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1 February 2017 Prevalence and Risk Factors Associated with Hemoparasites in Cattle and Goats at the Edge of Kibale National Park, Western Uganda
Geoffrey Weny, James Okwee-Acai, Samuel George Okech, Gabriel Tumwine, Susan Ndyanabo, Salvatory Abigaba, Tony L. Goldberg
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Abstract

Livestock production is a major sector of the Ugandan economy. Ugandan ruminant livestock (principally cattle and goats) are susceptible to hemoparasites that can cause serious clinical disease and production losses. Kibale National Park, in western Uganda, is a protected forest ecosystem surrounded by small-scale farms where cattle and goats are raised. We conducted a cross-sectional study of cattle and goats in this area and diagnosed hemoparasite infections by microscopy. We collected data on animal characteristics and management practices to assess risk factors associated with infection. We studied 186 cattle and 317 goats from 20 villages, including 16 villages directly adjacent to Kibale and 4 villages ≥3 km from the park boundary. Hemoparasites detected in cattle and goats were of the genera Theileria, Anaplasma, and Trypanosoma with a prevalence of 15.1%, 1.6%, and 4.3% respectively in cattle, and 10%, 6.0%, and 0.0%, respectively in goats. Trypanosomes infected approximately 8% of cattle in villages bordering Kibale but were never detected in cattle in “control” villages ≥3 km from the park. Trypanosomes were approximately 7 times more likely to infect animals in households that did not provide veterinary care to their animals than in households that provided routine veterinary care. Within cattle, Theileria infections were approximately 7 times more likely to occur in cross-bred cattle than in indigenous pure breeds. Anaplasma infections were approximately 3.5 times more likely to occur in cattle than in goats (no goats were diagnosed with Trypanosoma infection). These data suggest that proximity to the park, provision of veterinary care, and breed are significant risk factors for hemoparasites in this population of ruminants, and that, in general, cattle are more susceptible than goats.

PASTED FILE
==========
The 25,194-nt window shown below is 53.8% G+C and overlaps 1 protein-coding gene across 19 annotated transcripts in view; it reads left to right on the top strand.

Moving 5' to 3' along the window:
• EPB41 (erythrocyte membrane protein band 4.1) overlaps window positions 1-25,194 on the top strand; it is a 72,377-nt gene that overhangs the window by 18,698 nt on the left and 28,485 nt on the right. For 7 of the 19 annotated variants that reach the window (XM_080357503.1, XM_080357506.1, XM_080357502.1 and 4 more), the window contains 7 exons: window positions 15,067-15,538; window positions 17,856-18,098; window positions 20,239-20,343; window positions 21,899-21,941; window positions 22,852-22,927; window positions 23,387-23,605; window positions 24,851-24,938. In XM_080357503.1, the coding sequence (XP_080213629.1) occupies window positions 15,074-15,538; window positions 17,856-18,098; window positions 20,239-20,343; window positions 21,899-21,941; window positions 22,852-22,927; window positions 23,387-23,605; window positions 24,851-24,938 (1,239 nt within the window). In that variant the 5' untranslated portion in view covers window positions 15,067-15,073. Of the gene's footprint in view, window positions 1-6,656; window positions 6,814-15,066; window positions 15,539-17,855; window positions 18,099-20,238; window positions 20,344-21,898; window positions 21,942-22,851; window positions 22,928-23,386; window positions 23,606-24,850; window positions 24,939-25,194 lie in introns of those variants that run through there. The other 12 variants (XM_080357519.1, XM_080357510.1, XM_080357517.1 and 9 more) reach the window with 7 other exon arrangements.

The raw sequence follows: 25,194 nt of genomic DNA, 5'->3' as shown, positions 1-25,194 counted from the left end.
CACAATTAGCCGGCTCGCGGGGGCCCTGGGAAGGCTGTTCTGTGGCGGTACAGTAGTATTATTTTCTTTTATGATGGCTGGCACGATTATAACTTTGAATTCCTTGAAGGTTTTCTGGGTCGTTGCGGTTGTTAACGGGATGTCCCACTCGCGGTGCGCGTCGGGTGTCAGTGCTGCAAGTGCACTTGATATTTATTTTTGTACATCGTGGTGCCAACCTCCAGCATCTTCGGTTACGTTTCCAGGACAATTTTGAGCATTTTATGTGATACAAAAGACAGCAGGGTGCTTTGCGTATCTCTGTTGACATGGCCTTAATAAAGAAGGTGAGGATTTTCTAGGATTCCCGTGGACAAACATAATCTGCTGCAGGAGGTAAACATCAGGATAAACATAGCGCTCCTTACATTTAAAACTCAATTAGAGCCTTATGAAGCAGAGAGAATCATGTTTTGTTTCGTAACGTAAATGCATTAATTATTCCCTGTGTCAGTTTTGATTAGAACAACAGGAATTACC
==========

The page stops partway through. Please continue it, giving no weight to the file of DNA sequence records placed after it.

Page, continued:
© American Society of Parasitologists 2017
Geoffrey Weny, James Okwee-Acai, Samuel George Okech, Gabriel Tumwine, Susan Ndyanabo, Salvatory Abigaba, and Tony L. Goldberg "Prevalence and Risk Factors Associated with Hemoparasites in Cattle and Goats at the Edge of Kibale National Park, Western Uganda," Journal of Parasitology 103(1), 69-74, (1 February 2017). https://doi.org/10.1645/16-33
Received: 20 March 2016; Accepted: 1 August 2016; Published: 1 February 2017
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